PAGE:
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RFK Jr reveals why he couldn’t be Trump’s running mate

Independent candidate says he doesn’t think his marriage ‘would survive’ if he joined Republican ticket with former president

Gustaf Kilander
Washington, DC
Friday 02 February 2024 05:34 GMT
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Related video: How Robert F Kennedy Jr. created an anti-vax behemoth

Robert F Kennedy Jr has said that he doesn’t want to be former President Donald Trump’s running mate because he doesn’t “think that my marriage would survive it”.

The ex-Democratic, now independent candidate for president spoke to Variety at the Los Angeles premiere of Curb Your Enthusiasm, which stars his wife, actress Cheryl Hines.

“I think he’s right,” Ms Hines added to the magazine regarding her husband joining the Trump campaign.

There have been reports that the Trump campaign has looked at the anti-vaccine conspiracy theorist as a possible running mate, something a Republican strategist forcefully rejected.

Mr Kennedy Jr told NewsNation earlier this week that the Trump team had reached out to him about the possibility of being the vice presidential candidate, but that “I would not take that job... I’m flattered that President Trump would offer it to me, but it’s not something that I’m interested in”.

But adviser Chris LaCivita wrote on X that “NO ONE from the Trump Campaign ever approached RFK Jr (or ever will)”.

Mr LaCivita called Mr Kennedy Jr “one of the most LIBERAL and radical environmentalists in the country”.

After announcing his campaign in April last year, Mr Kennedy switched from running in the Democratic primary to being an independent candidate in October.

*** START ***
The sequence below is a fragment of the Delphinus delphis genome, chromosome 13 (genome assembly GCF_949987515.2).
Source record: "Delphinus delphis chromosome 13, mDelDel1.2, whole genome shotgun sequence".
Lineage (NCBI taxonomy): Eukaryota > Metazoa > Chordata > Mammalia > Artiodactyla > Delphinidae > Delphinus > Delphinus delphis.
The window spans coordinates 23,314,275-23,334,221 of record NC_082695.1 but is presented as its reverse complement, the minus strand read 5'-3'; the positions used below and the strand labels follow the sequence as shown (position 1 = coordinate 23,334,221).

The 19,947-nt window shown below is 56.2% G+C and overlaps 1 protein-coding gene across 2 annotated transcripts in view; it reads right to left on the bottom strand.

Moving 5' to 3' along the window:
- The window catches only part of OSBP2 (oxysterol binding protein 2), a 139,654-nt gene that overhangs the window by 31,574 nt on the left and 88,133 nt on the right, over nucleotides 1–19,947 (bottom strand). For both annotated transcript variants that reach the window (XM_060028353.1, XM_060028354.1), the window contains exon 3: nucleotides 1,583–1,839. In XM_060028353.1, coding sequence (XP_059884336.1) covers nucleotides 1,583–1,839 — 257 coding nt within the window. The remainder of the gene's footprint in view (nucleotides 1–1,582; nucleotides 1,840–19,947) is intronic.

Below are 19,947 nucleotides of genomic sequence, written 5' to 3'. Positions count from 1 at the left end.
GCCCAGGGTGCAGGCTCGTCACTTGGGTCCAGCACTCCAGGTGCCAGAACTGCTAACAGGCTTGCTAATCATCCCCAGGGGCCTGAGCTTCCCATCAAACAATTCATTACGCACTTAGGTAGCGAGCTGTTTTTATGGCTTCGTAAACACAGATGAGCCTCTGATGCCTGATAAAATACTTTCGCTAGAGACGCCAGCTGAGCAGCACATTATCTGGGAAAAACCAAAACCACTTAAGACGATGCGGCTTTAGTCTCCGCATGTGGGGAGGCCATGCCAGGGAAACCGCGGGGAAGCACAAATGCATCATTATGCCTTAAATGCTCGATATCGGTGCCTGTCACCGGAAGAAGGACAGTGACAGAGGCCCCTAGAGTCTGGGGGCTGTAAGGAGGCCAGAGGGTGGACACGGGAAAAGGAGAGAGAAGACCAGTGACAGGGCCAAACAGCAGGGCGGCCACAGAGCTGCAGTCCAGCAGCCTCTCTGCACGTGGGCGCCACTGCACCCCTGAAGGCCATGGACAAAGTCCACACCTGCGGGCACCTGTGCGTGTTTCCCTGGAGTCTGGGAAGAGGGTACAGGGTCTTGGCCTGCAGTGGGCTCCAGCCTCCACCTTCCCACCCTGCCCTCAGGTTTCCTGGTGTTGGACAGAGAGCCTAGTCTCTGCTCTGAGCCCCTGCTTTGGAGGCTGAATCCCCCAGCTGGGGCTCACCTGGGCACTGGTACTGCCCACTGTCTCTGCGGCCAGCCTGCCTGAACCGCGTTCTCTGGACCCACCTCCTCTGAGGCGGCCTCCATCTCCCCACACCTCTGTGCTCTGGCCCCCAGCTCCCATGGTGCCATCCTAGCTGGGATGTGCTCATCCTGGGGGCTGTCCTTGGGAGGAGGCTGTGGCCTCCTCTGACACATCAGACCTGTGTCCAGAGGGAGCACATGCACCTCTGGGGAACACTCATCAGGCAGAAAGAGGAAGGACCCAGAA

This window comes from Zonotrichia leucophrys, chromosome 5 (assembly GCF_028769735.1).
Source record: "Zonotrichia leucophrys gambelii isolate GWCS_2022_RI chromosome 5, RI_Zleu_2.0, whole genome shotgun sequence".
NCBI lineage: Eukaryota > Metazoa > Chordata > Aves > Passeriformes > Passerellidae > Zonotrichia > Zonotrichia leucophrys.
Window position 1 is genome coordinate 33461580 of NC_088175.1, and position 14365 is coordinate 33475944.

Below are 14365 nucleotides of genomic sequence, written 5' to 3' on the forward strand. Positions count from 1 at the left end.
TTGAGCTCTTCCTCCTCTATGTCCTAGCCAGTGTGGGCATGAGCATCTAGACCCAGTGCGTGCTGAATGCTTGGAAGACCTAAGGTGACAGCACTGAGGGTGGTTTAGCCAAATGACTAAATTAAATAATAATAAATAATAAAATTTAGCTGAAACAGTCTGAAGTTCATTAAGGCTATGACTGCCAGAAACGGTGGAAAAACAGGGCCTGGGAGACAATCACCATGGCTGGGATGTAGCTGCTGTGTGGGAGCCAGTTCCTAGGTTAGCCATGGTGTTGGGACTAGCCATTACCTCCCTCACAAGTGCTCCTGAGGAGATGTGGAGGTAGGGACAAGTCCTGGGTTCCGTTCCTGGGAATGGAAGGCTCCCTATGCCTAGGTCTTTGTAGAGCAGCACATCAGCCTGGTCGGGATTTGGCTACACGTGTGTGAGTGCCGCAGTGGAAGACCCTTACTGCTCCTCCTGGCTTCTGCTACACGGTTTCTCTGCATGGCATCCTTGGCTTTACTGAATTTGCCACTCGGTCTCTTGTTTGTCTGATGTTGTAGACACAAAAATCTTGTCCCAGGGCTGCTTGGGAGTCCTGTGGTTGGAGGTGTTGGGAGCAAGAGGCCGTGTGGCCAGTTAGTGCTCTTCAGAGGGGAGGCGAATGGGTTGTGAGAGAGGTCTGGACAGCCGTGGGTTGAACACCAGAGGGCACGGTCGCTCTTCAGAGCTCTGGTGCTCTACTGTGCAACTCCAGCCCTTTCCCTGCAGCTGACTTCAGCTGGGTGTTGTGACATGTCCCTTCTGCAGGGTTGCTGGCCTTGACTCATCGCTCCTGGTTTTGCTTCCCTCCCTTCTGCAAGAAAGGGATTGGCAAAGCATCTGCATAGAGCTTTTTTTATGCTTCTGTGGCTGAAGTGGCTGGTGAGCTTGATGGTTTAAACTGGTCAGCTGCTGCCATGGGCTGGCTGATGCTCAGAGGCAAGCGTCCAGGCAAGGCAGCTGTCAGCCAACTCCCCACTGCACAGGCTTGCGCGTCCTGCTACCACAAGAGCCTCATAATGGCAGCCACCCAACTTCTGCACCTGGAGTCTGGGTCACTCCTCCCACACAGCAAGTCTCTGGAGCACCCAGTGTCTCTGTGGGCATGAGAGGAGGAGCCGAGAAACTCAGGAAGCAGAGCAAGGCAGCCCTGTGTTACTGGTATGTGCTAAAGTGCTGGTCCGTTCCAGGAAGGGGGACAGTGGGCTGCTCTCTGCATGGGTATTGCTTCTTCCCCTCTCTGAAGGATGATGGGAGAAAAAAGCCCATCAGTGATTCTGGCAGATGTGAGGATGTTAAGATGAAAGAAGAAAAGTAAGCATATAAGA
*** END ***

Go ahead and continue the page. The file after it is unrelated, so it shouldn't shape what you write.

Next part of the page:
In a hypothetical race including independent and third-party candidates, a new poll by Quinnipiac University released on Wednesday shows President Joe Biden receiving 39 per cent, Mr Trump getting 37 per cent, Mr Kennedy getting 14 per cent, independent Cornel West getting three per cent, and Jill Stein of the Green Party getting two per cent.

The Trump campaign could see Mr Kennedy as an asset if he remains as an independent candidate.

Democratic strategist Joe Trippi served as the campaign manager for the presidential campaign of Vermont governor and later DNC chair Howard Dean in 2004.

He previously told The Independent that the “big threat” to the Democrats in 2024 is if the “larger third party candidates” manage to make it into “a 45-45 kind of race”.

“Trump can’t win a race where you have to get to 50,” he added.

Mr Biden won in 2020 with 51.3 per cent of the vote. In 2016, Mr Trump managed to win the electoral college but lost the popular vote to former Secretary of State Hillary Clinton, 46.1 to 48.2 per cent. Third-party and independent candidates have often been blamed for helping Mr Trump to win in 2016.

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